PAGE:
The only prize is a warm fuzzy feeling you get from participating.



#include <tchar.h>

#include <windows.h>

#include <stdio.h>


int _tmain(int argc, TCHAR **argv)


      if(argc != 2)


            _tprintf(_T(“pipeServer.exe <pipeName>\n”));

            return 100;



      TCHAR lpszPipeName[256] = _T(“\\\\.\\pipe\\”);

      _tcscat(lpszPipeName, argv[1]);


      HANDLE hPipe = CreateNamedPipe(










      if(hPipe != NULL)




                  if(ConnectNamedPipe(hPipe, NULL))


                        TCHAR lpszCommand[1024];

                        DWORD dwRead = 0;






                              if(ReadFile(hPipe, lpszCommand, sizeof(lpszCommand), &dwRead, NULL))


                                    if(_tcscmp(lpszCommand, _T(“QUIT”)) == 0)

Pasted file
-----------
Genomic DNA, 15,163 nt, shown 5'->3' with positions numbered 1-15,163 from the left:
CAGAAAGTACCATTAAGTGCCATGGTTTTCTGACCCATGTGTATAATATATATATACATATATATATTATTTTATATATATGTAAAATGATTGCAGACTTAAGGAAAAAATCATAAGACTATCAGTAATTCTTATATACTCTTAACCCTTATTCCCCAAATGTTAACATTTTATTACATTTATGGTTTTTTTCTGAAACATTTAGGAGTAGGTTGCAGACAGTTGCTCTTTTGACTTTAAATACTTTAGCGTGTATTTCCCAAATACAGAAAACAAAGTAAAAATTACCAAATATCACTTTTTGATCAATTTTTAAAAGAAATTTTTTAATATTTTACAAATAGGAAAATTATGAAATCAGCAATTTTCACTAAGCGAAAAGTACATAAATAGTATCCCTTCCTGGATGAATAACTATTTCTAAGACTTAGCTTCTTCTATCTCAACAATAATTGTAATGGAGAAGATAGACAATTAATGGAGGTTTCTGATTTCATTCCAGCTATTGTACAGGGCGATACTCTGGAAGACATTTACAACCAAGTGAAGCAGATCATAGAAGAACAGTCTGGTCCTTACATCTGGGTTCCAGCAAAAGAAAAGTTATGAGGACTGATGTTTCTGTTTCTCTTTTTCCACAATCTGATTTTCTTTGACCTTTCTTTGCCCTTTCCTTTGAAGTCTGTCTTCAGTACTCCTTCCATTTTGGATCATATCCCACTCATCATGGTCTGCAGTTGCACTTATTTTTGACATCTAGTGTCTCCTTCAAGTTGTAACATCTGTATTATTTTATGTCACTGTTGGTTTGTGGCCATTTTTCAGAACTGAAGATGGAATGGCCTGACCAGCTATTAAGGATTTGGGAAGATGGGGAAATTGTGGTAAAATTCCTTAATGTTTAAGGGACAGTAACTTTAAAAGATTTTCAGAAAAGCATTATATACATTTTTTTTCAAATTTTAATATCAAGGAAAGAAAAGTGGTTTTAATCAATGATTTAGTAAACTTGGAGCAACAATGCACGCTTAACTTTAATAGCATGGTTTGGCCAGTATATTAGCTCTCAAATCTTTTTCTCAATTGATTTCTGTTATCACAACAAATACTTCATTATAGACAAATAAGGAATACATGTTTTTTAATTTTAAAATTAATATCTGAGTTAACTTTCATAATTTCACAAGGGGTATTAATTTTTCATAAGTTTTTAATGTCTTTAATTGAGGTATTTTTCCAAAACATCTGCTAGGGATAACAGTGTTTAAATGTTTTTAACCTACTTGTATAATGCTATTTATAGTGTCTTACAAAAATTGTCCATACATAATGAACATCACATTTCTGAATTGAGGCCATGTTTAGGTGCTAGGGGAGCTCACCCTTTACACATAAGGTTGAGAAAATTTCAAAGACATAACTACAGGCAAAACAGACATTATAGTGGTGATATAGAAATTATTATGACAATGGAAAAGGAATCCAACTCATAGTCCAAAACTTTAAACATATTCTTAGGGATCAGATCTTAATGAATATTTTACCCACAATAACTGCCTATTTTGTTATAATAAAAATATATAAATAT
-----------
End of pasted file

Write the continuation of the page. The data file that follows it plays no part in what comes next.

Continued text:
/* PERFORM MAGICAL ACTION based on user input */


                                          DWORD dwWrote = 0;

                                          WriteFile(hPipe, lpszCommand, dwRead, &dwWrote, NULL);
















Comments (14)

  1. Marco Russo says:

    You passed NULL as lpSecurityAttributes parameter of CreateNamedPipe. Only processes running with the same user as this process can connect to this named pipe.

    Tipically, the programmer tries this code on his own machine with the same account and it works… and it works even when he log on a remote machine with the same account… but when he tries the code in a production environment or when the process become a service running with the LOCALSYSTEM account… any other user can not logon.